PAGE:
Thursday, October 3, 2013

Conquering the Mess-Stress Cycle…easier than you think!

Conquering the Mess-Stress Cycle...easier than you think!

Most of the time, as I contemplate potential topics for this blog, I land on a subject that has been a focus for multiple clients.  This time, however, there is a prevailing topic of conversation among my clients, friends and family that leaves me no choice but to write about the power of being organized and having systems.  Apparently, the seasonal move back indoors following months of summer activity has caused some to suddenly notice how their inside spaces are  working against them.  Although I’m currently coaching a number of new parents, it’s experienced parents who have recently express to me their desire for a less cluttered life.

Many people have reported feeling so completely out of control that they are willing to spend a large sum of money to hire someone to just fix it for them.  (Unfortunately, even if you could hire someone to fix it for you, you wouldn’t be able to maintain the fix unless you personally construct and buy-in to the solution).  It may be the stacks of unopened mail, the laundry that seems to have babies at night, the project that has taken up residence on the dining room table or simply the time wasted repeatedly hunting for the car keys.  It’s important, of course, to have the ability to tolerate the degree of mess that’s a normal by-product of living.  However, if you don’t have systems in place that support continual checks and balances around life’s messes, they will set up house in your head, create stress and rob you of energy.   In order to break the mess-stress cycle, we have to be able to identify how we got there in the first place.  We do that by examining our habits and behaviors.  Habits are what we do every day without thinking.  They are learned and repeated and then they become automatic, like throwing your coat and purse into the kitchen chair when you come in the door.  A system is having a landing place for the purse and the coat that is easy to access and will not require moving when everyone comes to the kitchen table for dinner.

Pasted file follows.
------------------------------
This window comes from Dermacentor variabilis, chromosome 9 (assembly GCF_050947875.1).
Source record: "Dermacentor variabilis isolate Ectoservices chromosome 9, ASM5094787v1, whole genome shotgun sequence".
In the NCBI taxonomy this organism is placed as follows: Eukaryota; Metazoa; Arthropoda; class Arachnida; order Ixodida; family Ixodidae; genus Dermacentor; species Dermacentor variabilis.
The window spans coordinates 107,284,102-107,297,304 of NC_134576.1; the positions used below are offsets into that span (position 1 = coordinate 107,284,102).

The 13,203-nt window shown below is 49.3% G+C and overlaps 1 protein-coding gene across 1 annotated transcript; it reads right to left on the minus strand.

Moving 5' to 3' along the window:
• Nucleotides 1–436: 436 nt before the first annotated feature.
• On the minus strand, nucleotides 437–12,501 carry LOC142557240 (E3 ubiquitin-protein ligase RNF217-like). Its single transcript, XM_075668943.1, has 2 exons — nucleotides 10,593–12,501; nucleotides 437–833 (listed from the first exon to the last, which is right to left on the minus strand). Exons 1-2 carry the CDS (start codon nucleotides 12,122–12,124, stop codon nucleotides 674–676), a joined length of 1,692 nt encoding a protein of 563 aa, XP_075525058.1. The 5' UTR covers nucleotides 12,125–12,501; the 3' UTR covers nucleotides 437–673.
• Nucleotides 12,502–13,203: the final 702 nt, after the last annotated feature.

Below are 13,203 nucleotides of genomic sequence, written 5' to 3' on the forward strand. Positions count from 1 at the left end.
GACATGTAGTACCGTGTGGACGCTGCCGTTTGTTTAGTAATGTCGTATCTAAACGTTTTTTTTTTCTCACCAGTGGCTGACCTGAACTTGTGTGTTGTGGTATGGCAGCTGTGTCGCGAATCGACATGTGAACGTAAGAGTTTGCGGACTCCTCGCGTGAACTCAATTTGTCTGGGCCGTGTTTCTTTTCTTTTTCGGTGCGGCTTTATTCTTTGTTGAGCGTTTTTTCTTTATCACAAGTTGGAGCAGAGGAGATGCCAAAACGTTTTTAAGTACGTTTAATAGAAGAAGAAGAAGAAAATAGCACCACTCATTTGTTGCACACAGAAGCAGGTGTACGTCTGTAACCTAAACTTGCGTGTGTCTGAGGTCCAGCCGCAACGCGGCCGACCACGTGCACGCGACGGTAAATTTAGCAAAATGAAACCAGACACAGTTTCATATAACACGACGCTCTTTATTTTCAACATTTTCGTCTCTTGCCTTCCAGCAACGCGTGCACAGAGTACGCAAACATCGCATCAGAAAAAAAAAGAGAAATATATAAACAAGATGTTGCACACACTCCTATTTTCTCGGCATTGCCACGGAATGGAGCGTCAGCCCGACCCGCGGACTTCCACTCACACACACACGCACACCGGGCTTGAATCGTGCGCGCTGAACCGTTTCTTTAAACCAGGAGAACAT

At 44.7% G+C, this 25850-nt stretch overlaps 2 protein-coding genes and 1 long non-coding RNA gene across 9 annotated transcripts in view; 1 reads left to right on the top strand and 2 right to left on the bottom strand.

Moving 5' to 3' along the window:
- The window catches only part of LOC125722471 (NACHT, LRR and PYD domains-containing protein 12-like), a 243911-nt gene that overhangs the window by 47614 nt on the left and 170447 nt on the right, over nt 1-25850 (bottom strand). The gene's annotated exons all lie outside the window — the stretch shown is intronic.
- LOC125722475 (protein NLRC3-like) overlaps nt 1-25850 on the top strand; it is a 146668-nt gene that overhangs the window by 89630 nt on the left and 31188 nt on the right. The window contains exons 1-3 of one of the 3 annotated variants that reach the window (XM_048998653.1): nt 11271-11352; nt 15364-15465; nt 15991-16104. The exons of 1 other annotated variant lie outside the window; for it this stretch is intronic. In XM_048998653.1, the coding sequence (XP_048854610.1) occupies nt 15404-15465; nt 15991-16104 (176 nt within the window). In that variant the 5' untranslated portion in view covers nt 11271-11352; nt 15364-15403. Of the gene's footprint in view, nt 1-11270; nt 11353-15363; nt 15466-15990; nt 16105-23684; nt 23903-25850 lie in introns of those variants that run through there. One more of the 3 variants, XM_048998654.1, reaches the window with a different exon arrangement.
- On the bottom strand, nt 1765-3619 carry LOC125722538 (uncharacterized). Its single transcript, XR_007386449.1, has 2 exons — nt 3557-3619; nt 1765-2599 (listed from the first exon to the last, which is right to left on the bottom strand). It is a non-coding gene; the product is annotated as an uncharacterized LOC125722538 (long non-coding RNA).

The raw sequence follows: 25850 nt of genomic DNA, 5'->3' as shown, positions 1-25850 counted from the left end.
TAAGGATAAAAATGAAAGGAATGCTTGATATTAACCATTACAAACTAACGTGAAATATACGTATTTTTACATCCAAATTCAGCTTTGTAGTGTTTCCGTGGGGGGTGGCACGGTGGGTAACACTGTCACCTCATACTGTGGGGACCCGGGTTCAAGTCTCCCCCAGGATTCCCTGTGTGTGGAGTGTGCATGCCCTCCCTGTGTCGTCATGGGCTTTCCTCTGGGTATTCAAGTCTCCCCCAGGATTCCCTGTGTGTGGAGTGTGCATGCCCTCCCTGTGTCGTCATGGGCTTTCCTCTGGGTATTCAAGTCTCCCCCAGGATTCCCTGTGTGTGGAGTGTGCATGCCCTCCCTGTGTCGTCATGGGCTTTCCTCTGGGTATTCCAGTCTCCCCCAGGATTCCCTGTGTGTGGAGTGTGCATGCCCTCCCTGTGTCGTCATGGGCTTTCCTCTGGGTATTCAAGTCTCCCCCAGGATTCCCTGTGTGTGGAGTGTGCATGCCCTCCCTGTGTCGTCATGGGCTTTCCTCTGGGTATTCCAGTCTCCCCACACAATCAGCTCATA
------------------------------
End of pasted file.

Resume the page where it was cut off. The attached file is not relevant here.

The process of making a change in your life, as in all life coaching, begins with questions.

·         What is it that you want?

·         Why do you want it?

·         What will happen if you don’t make the change?

·         What are you willing to give up for the change?

·         Have you seen an example of the system you are wanting?

·         Have you had success using this system in the past?

The next step is to use your answers to create systems that will work for you.


Should you be interested in receiving coaching in order to conquer your mess-stress cycle, I propose that we work in partnership to identify your goals and to establish strategies and accountabilities that will enable you to achieve them.  Give me a call. 



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